On January 18th, 2016, the price of a barrel of crude oil dropped under $29 before coming back up to hover around $30. What do factors suggest the price of oil will continue to drop? What geopolitical and economic stakes will be impacted by this drop?
New geopolitical stakes
We will focus on the key example of Iran. Oil prices will probably also be forced downwards because of Iran’s return to the international oil market following the nuclear agreement signed in July of 2015. According to a report by the World Bank, the surplus of oil caused by Iranian oil could lead to a drop in the price of crude oil by $10 dollars per barrel.
On January 16th, sanctions against Iran were lifted and the country was able to engage in economic exchanges with other countries. Iran confirmed on January 18th that the country’s daily oil production of 2.8 million barrels would be immediately increased by half a million and another million in March of 2016.
A major economic impact
Oil producing and exporting countries have been hit hard by the 60% drop in oil prices since 2014. Venezuela is on the verge of bankruptcy. Russia has been greatly impacted as oil represents half of its budget and 40% of its exports.
According to Reuters: “If a barrel of oil continues to sell for around $30, Russia’s cash reserves will run out within a year. ”Kazakhstan, Central Asia’s largest economy, is having to deal with the fact its currency, the Kazakhstani Tenge, lost a quarter of its value in August of 2015. The Kazakhstan National Fund, which is funded by the country’s oil industry, is in charge of developing the country’s infrastructure and industrial investments. The fund’s reserves were estimated at $77 billion in August of 2014, but they are dropping rapidly.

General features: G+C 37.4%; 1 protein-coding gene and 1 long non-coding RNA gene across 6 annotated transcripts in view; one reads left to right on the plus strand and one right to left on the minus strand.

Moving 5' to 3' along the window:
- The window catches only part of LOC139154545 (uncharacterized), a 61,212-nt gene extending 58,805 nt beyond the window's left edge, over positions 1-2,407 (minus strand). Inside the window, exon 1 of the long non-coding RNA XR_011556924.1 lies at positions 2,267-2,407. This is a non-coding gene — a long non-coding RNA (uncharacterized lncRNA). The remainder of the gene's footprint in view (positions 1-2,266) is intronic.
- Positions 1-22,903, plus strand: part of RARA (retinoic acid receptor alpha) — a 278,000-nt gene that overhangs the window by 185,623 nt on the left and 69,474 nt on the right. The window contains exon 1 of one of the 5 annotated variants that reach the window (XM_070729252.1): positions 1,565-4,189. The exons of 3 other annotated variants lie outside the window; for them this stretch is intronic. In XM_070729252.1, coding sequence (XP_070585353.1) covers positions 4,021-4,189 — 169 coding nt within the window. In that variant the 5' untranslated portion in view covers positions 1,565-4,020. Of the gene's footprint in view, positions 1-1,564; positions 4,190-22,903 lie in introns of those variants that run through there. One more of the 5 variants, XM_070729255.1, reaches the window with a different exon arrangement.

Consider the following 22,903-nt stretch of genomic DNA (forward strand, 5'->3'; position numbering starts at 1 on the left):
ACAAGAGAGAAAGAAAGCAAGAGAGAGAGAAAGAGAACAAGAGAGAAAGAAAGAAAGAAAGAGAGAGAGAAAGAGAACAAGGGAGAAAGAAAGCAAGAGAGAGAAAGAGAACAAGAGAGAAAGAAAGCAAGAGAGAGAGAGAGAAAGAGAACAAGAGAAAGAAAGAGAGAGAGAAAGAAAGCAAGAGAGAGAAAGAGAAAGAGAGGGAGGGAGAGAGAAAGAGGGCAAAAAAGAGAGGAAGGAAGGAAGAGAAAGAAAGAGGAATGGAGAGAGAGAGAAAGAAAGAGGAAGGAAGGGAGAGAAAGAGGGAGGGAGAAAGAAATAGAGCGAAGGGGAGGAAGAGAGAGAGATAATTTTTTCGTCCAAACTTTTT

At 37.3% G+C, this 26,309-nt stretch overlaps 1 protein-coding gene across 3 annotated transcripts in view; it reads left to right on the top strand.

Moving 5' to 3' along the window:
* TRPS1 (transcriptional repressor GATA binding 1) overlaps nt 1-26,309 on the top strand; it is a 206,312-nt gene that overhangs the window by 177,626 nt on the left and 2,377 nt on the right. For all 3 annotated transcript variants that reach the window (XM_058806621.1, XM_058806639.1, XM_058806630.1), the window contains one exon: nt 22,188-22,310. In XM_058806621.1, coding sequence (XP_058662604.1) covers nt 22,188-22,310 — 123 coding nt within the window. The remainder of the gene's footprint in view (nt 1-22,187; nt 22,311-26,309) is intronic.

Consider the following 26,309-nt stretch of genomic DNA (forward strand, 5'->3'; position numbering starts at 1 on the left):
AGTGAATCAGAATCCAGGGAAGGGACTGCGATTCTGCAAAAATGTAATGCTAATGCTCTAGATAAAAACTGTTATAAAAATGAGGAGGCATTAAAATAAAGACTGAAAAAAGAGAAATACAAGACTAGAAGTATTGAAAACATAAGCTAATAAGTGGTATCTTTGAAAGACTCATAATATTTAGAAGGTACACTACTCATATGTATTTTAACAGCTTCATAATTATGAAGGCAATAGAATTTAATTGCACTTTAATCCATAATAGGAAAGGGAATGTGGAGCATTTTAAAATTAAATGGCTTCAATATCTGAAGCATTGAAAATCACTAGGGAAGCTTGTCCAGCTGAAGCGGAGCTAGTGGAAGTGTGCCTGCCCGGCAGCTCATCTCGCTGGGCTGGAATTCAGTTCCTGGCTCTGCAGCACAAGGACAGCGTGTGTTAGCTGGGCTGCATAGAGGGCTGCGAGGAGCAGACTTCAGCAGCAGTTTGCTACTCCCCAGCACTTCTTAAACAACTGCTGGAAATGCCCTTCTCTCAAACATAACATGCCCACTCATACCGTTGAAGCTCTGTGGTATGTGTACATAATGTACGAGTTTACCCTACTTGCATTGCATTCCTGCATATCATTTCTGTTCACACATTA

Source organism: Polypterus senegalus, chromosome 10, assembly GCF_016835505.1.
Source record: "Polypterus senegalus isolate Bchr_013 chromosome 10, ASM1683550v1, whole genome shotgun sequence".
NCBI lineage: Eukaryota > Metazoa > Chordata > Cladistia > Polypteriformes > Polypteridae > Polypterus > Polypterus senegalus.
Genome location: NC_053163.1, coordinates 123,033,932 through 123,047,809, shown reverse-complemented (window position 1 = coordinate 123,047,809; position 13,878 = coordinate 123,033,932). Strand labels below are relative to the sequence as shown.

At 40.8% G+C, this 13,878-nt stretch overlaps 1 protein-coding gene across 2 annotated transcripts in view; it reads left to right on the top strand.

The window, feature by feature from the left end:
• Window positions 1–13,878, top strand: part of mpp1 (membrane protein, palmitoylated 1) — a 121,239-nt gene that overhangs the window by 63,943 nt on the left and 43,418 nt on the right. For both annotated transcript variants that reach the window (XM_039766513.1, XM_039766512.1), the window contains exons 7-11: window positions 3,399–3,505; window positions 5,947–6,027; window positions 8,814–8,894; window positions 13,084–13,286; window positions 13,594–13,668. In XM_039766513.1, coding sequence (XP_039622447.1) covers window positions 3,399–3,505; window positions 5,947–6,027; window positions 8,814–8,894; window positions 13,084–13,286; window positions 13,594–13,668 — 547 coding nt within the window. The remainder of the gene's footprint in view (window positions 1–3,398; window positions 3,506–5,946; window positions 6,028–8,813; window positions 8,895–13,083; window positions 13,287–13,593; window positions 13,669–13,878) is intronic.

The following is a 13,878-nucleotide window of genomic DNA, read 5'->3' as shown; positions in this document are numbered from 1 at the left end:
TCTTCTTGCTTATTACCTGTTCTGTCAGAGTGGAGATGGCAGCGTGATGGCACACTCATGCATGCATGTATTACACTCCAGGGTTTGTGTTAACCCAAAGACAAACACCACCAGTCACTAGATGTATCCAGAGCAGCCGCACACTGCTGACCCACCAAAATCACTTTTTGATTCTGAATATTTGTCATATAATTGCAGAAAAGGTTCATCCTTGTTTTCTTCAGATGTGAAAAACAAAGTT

According to the Wall Street Journal, the fund only has $64 billion left as of January 2016 and could be completely depleted within six or seven years due to important cash withdrawals from the government.
Norway is also suffering from the decrease in oil prices and its real estate prices continue to drop. Statoil, a Norwegian oil and gas company, has already let go of 20,000 employees. Given that Norway’s oil industry employs one out of nine Norwegians, the country could soon see an increase in its unemployment rate. Norway is on the cutting-edge of technology, a fact the country has to capitalize on by transferring its technology to other industries or exporting it to foreign countries.